Noah’s teacher and two of the teachers he has for special areas and I had a brief meeting today. I wish he had one of the other two teachers as his main teacher. The other two are young, fresh out of school and very enthusiastic. Noah’s teacher is umm, stern and unyielding. This is the first time we’ve had an elementary teacher who was too busy to offer after school help to students.
We believe that school and home are connected and every day each of our children are asked several questions when they walk in the front door. “Do you have homework? Any notes or papers to show me? What topics are you studying this week? Did you get in any trouble today?” Noah honestly offers up what he lost behavior points for every day even though he knows there will be consequences at home. Sometimes I feel like a terrible hypocrite punishing him for things like reading or drawing. I WANT him to love reading and expressing himself creatively. Noah hates writing. He has hated it since his nasty kindergarten teacher forced him to use his right hand for half the year despite my request that he be allowed to use his left hand. He looks like he’s in physical and mental pain when he writes and the eraser holes in his paper confirm it. I would generously guess that at least 95% of the work at school is writing and worksheets. Noah has an assignment book that must be signed daily. We’ve driven back up there half a dozen times to retrieve the book and every time, unknown to us, Noah has lost points for entering the classroom after dismissal. “So, if we get his assignment book so it can be signed and his homework done, he loses points but if we don’t go back to school and he has no notebook or homework he loses points?” “Yes, that’s right.” Noah’s math workbook is missing. “Can we see about replacing it or finding it?” “That’s Noah’s problem. He needs to find it himself.” I expressed my concern over Noah’s work habits and behavior grades and the teacher implied that I would be happy if I saw that most of the students are having the same number of infractions. “This is how we get them ready for middle school.” What?!?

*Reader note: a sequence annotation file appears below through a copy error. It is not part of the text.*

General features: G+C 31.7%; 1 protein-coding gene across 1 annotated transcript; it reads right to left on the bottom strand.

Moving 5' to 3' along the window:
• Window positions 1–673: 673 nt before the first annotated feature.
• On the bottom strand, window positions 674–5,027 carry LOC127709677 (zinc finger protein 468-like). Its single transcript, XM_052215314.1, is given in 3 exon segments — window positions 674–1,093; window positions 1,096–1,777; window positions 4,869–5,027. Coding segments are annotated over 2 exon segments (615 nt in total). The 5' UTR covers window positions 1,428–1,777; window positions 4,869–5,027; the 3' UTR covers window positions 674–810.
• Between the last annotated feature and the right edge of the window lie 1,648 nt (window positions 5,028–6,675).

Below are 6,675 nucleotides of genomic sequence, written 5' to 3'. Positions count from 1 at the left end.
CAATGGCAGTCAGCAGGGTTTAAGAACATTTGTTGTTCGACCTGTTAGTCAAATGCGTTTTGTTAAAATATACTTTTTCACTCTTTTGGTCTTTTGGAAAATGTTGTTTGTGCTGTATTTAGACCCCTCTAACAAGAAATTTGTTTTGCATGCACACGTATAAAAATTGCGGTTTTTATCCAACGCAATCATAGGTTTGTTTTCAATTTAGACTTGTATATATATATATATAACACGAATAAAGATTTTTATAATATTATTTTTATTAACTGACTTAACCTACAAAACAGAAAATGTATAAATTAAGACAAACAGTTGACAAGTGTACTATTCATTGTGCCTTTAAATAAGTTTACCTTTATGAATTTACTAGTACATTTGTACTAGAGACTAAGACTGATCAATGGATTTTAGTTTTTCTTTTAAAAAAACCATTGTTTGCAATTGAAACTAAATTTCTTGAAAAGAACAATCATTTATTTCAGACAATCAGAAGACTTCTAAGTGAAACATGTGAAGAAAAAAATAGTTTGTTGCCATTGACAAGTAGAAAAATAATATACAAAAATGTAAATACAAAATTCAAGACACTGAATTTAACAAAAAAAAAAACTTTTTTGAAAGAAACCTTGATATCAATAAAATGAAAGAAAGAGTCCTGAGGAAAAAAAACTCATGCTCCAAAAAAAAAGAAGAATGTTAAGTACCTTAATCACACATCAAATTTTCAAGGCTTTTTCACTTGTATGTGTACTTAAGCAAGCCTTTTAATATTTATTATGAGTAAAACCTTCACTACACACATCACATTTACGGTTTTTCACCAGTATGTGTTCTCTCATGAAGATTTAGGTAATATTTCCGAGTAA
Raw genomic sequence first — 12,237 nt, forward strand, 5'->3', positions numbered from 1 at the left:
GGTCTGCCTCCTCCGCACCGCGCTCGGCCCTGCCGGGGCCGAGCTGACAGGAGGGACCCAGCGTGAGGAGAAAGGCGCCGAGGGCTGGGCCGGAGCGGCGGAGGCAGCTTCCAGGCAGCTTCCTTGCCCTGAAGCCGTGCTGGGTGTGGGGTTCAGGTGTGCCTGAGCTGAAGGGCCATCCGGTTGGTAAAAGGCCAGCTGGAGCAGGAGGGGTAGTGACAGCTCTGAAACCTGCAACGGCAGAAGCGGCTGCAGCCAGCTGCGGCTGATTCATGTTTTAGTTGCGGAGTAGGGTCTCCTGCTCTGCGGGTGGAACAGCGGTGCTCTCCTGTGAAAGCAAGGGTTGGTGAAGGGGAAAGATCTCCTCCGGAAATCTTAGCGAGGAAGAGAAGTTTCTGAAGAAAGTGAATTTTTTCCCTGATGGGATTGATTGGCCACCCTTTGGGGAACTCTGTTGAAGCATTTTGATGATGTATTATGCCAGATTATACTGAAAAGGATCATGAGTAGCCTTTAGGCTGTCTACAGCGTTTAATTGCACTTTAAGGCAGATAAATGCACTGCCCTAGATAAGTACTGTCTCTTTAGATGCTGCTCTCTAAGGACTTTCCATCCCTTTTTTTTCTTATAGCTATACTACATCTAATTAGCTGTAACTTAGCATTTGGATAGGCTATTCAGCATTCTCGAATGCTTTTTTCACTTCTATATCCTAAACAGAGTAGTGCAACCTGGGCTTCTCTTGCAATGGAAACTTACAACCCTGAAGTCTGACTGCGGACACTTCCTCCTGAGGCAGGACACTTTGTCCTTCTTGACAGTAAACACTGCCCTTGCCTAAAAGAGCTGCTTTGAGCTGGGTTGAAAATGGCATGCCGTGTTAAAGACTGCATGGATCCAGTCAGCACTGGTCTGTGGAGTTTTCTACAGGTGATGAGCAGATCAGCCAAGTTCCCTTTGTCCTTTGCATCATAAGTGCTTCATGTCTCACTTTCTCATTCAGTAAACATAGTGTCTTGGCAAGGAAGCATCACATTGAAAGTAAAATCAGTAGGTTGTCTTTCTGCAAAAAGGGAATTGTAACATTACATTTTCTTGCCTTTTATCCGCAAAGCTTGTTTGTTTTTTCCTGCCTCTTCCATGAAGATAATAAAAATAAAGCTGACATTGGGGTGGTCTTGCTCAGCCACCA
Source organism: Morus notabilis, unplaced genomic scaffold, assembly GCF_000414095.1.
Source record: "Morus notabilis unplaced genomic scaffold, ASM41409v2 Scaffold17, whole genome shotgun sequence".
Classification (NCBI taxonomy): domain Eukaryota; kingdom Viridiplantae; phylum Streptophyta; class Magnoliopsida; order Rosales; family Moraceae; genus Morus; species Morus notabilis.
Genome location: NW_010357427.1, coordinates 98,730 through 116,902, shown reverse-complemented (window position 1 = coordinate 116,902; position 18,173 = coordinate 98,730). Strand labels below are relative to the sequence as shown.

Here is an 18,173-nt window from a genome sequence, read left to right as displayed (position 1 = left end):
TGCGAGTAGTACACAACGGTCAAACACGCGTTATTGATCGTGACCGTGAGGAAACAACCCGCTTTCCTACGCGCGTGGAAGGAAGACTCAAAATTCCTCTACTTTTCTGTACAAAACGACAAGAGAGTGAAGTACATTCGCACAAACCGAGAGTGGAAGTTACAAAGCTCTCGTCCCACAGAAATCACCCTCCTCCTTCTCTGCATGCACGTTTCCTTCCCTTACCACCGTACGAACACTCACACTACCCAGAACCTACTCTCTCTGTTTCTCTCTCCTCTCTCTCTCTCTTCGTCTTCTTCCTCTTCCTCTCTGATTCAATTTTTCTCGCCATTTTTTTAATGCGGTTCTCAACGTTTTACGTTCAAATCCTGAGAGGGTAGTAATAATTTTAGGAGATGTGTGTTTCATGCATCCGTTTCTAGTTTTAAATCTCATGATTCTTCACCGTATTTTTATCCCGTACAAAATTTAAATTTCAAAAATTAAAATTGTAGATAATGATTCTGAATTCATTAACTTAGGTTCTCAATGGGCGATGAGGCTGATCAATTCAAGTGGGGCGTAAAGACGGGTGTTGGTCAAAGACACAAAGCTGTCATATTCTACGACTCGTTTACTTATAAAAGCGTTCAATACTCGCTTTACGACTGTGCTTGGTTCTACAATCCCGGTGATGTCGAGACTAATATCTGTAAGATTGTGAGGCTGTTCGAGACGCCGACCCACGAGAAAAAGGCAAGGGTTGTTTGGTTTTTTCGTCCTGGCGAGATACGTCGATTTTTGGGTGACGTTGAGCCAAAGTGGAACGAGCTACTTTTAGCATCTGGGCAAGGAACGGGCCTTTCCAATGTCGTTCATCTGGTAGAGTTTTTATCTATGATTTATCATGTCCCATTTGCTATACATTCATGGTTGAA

I have asked Noah if he would like to stay home this year. He would have very little writing and sitting still but lots of hands-on activities and physical learning. As intriguing as that was to him, he still wants to stay in school because “I want to be a safety cause the safeties get to go to D.C.” I told his teacher this story. “Well, if that’s the only reason he’s here, he may as well stay home.” In my mind, the teacher just said she’s already decided not to allow Noah to be a safety but she’s certainly not being honest by letting him believe that it’s a possibility. I feel like Noah is a sweet, compassionate, funny, smart and helpful little boy who the school considers a behavior problem. He is punished for his personality and learning style. He is certainly not living up to his potential. Listen to my head or listen to my heart?